“Iraqi democracy will succeed — and that success will send forth the news, from Damascus to Tehran — that freedom can be the future of every nation. The establishment of a free Iraq at the heart of the Middle East will be a watershed event in the global democratic revolution.”
— President George W. Bush, Nov. 7, 2003
It is interesting as the world took notice last week of the 10th anniversary of America’s invasion of Iraq that Mr. Bush’s highly questionable statement of a decade ago mentioned the capitals of Syria and Iran.
Those two countries were in the forefront of a meeting Secretary of State John Kerry had with Nouri al-Maliki on Sunday in which the Iraqi prime minister was told in no uncertain terms that he must stop allowing Iran to send aid to Syria’s government through Iraqi airspace.
Whether Maliki will do anything about it is uncertain. After all, if the Syrian rebels overthrow Syrian President Bashar al-Assad, it’s likely they will install a Sunni government, which could be bad news for Maliki’s Shiite-led administration.
Iraq today, with America’s influence there waning with the withdrawal of our troops, is at best an uncertain ally and a shaky democracy, if indeed it is truly one at all.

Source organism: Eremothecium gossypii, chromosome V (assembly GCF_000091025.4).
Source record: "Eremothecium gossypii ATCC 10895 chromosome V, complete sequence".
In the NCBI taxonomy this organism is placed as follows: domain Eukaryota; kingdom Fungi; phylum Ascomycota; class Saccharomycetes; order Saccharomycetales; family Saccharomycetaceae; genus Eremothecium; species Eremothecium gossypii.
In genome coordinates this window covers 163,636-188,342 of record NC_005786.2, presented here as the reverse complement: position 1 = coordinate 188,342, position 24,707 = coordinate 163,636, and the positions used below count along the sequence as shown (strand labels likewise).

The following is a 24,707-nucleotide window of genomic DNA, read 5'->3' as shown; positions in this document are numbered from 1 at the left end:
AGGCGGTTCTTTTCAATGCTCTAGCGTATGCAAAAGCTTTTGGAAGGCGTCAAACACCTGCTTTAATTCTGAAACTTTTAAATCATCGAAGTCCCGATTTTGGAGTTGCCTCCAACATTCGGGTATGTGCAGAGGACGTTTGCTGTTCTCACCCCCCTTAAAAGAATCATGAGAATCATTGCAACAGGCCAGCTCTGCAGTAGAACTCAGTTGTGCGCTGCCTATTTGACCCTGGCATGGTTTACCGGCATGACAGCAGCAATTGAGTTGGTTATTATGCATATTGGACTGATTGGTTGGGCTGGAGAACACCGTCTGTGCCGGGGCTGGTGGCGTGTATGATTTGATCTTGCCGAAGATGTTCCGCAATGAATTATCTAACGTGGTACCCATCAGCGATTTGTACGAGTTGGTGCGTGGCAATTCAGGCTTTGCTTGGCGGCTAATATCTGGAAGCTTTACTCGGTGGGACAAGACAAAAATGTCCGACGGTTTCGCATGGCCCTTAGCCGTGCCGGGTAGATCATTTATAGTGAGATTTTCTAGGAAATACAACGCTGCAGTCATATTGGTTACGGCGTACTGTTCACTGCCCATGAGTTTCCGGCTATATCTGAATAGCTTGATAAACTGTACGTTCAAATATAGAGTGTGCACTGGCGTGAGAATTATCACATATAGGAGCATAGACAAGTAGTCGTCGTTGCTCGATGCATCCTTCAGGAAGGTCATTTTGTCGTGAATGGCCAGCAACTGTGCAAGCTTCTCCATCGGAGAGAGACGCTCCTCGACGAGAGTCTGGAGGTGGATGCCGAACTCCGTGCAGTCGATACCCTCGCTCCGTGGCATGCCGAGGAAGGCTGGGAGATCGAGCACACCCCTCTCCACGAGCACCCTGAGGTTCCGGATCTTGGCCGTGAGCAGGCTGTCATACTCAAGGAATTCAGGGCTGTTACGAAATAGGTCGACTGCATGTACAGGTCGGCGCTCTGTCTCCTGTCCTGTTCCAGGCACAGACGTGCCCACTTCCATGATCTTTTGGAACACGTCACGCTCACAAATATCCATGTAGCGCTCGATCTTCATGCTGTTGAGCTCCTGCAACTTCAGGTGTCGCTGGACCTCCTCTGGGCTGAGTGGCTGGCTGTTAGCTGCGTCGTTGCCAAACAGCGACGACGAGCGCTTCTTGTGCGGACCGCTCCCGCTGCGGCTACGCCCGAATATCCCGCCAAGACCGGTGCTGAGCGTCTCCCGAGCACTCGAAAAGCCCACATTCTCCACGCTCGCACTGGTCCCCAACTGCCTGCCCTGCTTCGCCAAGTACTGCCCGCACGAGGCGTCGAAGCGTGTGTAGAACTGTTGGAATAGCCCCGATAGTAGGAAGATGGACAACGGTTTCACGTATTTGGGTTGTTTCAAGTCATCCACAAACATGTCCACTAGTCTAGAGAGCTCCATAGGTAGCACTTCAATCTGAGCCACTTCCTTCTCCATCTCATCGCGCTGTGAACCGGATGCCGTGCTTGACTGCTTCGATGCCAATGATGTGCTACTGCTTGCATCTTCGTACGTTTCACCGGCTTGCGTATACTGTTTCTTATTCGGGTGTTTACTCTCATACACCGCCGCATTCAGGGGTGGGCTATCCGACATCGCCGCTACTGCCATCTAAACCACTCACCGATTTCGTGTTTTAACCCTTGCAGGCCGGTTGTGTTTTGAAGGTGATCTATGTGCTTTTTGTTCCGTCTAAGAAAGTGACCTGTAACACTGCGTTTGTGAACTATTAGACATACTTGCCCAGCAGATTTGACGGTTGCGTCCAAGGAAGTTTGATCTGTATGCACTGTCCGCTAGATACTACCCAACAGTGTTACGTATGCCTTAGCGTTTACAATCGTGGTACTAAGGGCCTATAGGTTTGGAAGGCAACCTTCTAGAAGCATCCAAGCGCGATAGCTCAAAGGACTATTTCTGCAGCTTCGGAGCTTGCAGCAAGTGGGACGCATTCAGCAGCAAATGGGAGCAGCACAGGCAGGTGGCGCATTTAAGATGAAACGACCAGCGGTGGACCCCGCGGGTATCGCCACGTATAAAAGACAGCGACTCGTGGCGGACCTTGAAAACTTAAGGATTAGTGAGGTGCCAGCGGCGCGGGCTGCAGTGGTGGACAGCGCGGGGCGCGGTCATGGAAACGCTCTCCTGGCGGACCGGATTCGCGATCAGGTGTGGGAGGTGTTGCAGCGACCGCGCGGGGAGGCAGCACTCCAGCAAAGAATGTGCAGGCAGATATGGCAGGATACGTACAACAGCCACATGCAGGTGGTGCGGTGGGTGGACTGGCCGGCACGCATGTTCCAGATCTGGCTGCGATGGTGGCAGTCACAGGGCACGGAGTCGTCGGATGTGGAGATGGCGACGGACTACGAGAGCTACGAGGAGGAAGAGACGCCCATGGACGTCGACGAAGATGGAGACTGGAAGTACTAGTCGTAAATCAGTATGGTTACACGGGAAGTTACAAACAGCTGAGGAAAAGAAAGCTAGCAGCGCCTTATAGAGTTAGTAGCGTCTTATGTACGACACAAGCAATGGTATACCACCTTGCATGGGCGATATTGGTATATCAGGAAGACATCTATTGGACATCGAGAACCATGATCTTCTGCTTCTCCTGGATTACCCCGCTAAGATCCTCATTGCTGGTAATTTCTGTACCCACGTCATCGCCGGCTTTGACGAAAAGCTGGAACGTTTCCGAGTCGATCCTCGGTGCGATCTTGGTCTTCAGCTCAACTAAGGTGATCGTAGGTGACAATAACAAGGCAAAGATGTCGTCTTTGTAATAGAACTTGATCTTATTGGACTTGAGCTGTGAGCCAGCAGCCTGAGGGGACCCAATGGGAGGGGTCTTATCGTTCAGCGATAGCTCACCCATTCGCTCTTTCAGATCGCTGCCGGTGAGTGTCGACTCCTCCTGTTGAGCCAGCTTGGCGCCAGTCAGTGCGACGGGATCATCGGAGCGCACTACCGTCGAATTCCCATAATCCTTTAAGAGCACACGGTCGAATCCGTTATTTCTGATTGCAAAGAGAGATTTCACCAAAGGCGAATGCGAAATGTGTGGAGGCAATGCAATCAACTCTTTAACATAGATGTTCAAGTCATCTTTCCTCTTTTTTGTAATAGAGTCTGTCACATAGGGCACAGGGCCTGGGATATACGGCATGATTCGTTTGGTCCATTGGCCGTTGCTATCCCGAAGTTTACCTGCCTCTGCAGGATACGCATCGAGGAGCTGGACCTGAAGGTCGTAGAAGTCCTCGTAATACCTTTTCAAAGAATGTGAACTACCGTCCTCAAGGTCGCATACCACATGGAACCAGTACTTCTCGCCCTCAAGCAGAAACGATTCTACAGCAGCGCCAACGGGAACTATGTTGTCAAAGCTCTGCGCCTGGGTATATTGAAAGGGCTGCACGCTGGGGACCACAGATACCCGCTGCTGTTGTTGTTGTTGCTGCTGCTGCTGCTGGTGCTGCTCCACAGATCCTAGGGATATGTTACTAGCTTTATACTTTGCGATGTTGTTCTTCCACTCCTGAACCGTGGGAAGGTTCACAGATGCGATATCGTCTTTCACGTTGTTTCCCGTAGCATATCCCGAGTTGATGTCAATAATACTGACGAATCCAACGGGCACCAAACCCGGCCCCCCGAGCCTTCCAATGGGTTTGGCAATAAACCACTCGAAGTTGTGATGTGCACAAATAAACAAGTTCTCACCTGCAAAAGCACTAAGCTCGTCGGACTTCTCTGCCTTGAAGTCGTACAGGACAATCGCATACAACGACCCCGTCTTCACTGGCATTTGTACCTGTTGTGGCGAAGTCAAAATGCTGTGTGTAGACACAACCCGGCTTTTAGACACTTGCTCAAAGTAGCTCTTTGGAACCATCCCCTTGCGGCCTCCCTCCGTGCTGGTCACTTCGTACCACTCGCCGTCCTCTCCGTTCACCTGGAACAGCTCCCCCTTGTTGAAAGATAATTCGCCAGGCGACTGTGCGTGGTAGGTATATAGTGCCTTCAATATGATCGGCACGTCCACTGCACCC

So here we are, 10 years after the United States went into Iraq to prevent Saddam Hussein from using weapons of mass destruction that he never actually had, and we ask ourselves, “was it worth it?”
Was it worth the 4,488 American deaths, including 3,532 in combat since March 19, 2003?
Was it worth the thousands of Americans and coalition allies with lost limbs, other serious physical injuries and mental problems?
Was it worth the more than 110,000 civilian deaths and the countless other civilians who were wounded or driven from their homes?
Was it worth the estimated $3 trillion (and rising every day) cost to the American taxpayer?
We ask ourselves, how could we have let all that happen? Was it the hubris of our leaders, who led us to believe that a war would be no big deal?
In November 2002, then-Secretary of Defense Donald Rumsfeld predicted the conflict would last “five days or five months, but it certainly isn’t going to last longer.”
Two months later, he estimated the price tag: “something under $50 billion for the cost,” he said.
Three days before the invasion, then-Vice President Dick Cheney said, “My belief is we will, in fact, be greeted as liberators … I think it will go relatively quickly.”
So much death, so much harm, so much anguish and sorrow for so little gain. Was it worth it?
Of course not.